You might be asking yourself several questions at this point. Perhaps, What exactly is marketing? Is marketing art or science? Or maybe, What is the goal of marketing?
Hopefully I can shed some light on the topic by offering my perspective.
Definition of marketing:
"Marketing is the activity, set of institutions, and processes for creating, communicating, delivering, and exchanging offerings that have value for customers, clients, partners, and society at large." *
From this definition, I hope it is clear to you that successful marketing creates value for two or more parties so that each is satisfied. The definition goes much deeper than simply selling something to somebody, however. The definition demands an exchange and in this day and age when we no longer barter for goods or services and we have common currencies, that exchange is called a sale. The goal of marketing is to generate long-term sales through customer satisfaction. So while the goal of marketing at its most basic level is to sell something, this transaction should not result from trickery, deception or coersion rather both parties should emerge from the transaction highly satisfied. Satisfaction of both parties is an implicit aspect in the exchange relationship.
Marketing must understand both the needs & wants side of the equation and the Product, Ideas, & Services side of the equation. Not only must marketing fully understand both sides of the equation, but it must also effectively communicate the details of each in order to successfully bridge the gap between the two.
Here's a video role play that discusses marketing and social media:
Definition of Marketing Strategy:
Marketing Strategy is a set of specific ideas and actions that outline and guide decisions on the best or chosen way to create, distribute, promote, and price a product or service (manage the marketing mix variables).
More than just a transaction
Marketing is more than just making a sale. You should view your marketing efforts as a continuous process of creating and cultivating relationships. As a marketing professional, you must strive to apply an integrated marketing approach using the many marketing tools and channels available to you to gain not only market share but also gain a greater share of each customer.
What did The Marketing Guy Who Drives Sales TM just say?
You must continue to create new customer relationships while gaining a greater share of each of those customers. This means that not only will you make a successful match between your products/services and the needs/wants of your market, but you will continue to maintain the relationship with your customers over the long-term. Throughout the relationship you will work hard to understand your customers' additional needs and wants better than anyone else so you can introduce them to more products, services, and ideas that meet more of their needs and wants. When you master this simple yet often overlooked concept, you will see your business grow faster and larger than you ever imagined.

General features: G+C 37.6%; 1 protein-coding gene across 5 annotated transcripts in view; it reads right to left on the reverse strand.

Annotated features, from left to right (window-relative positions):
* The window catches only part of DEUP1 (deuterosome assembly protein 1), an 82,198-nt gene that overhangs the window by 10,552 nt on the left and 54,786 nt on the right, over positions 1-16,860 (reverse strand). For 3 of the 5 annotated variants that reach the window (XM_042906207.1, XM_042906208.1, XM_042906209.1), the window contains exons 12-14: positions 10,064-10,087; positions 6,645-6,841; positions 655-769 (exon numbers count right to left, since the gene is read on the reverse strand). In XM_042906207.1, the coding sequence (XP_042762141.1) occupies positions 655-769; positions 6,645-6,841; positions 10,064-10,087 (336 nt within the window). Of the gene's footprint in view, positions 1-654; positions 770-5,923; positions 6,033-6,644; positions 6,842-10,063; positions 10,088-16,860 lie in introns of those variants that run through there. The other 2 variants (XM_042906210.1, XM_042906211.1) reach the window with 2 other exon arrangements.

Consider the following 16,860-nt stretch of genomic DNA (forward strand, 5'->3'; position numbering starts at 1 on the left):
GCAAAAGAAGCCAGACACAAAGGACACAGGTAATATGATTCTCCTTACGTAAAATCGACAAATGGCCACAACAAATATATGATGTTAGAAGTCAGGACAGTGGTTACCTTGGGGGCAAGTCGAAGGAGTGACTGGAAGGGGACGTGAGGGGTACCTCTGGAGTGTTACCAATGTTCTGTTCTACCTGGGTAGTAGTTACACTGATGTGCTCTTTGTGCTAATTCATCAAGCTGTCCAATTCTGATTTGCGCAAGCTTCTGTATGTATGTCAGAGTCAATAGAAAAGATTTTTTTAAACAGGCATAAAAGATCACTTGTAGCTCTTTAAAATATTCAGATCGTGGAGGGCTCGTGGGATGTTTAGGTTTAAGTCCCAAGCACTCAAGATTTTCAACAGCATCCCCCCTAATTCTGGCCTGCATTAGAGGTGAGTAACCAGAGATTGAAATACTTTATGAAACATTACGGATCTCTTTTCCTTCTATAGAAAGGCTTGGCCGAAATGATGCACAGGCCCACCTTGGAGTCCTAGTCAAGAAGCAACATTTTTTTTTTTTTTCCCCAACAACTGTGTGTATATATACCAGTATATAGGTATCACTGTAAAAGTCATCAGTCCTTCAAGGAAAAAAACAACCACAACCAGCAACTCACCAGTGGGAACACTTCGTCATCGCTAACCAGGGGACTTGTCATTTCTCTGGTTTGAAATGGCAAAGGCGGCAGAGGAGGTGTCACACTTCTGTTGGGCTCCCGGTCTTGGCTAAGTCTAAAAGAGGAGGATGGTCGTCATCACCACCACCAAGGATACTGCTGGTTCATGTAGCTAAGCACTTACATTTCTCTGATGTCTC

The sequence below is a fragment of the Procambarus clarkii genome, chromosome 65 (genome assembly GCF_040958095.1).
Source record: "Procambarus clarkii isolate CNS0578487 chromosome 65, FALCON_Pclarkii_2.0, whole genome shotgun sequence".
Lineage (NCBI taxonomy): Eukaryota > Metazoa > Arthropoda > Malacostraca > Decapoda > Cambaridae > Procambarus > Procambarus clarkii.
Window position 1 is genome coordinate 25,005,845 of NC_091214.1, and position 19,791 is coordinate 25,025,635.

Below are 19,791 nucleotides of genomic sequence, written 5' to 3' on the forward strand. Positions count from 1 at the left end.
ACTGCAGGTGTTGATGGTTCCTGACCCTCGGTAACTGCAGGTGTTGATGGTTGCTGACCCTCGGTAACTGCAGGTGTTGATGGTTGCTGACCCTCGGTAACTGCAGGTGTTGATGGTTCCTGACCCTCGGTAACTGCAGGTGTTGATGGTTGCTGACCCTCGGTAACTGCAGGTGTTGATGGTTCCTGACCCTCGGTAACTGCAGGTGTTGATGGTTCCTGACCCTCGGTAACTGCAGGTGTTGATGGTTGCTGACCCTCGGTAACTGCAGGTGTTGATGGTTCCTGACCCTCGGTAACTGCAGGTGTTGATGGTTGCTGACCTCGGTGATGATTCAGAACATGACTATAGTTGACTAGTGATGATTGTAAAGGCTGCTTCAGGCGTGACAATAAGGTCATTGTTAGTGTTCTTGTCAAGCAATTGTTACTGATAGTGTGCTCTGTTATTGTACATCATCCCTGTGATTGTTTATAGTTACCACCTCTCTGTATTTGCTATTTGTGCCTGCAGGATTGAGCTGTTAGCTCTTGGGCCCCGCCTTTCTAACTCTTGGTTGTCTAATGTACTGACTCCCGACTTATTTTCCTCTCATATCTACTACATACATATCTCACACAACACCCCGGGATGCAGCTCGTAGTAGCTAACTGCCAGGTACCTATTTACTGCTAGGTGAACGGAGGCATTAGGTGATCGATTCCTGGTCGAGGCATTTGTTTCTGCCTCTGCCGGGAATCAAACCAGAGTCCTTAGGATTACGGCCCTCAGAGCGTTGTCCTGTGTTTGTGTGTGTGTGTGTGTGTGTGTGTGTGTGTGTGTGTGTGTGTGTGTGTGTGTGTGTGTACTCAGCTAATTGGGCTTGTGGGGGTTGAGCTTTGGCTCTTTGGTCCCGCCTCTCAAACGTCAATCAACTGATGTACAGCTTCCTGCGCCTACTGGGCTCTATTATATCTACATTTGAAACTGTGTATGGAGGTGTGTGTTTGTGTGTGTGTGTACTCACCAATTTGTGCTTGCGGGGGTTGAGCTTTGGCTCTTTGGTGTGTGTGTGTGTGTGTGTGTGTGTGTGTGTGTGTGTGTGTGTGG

Customer relationship management (CRM)
Once a customer is made, resources must be invested to maintain an ongoing, healthy, and profitable relationship with that customer. This is the true battle ground of Sales & Marketing professionals today. Reaching and acquiring a new customer is one thing, keeping the relationship healthy and strong over a long period of time is the mark of the true marketing professional concerned with the long term health of the organization. Obtaining new customers in the short-term is a challenge to be sure, but maintaining relationships with those customers over time is even more challenging and is absolutely crucial to the long term survival of your business.
Over the lifetime of involvement with the customer, value must be created for both parties in order for the relationship to prosper. In order to help create that value, we must realize customers are unique and must be treated differently. The more value you can create for your customer, the more he or she will continue conducting business with you. Some of the great thinkers in marketing today call this "customer loyalty". Others call it "the propensity to re-purchase". Whatever you call it, maintaining the customer relationship while continuously delivering value is essential to your business.
No two customers are alike
Customers each have their own unique needs and wants and they receive varying degrees of value from their relationship with you. When you no longer represent any value to them, they will stop conducting business with you.
Customers, likewise, also represent various levels of lifetime value to your business. You must identify your most valuable customers and devise ways to cater to them in order to keep them 'loyal' to you. If some of your customer relationships are not of mutual benefit and you identify zero or negative value customers, you must let them go or discontinue the relationship. Although this is a hard pill to swallow, smart marketers realize that continuing to invest resources into customers that do not provide a return on investment is detrimental to the long term success and survival of their business.
Let's continue our crash-course in marketing starting with the marketing plan and then continuing on with specific tactics that will enable you to establish and maintain customer relationships. Throughout the rest of this presentation I will use examples from actual marketing plans and campaigns, some of which I've created, as a way of illustrating the strategies and tactics I'll discuss with you.
* Marketing as defined by The American Marketing Association, 2007.
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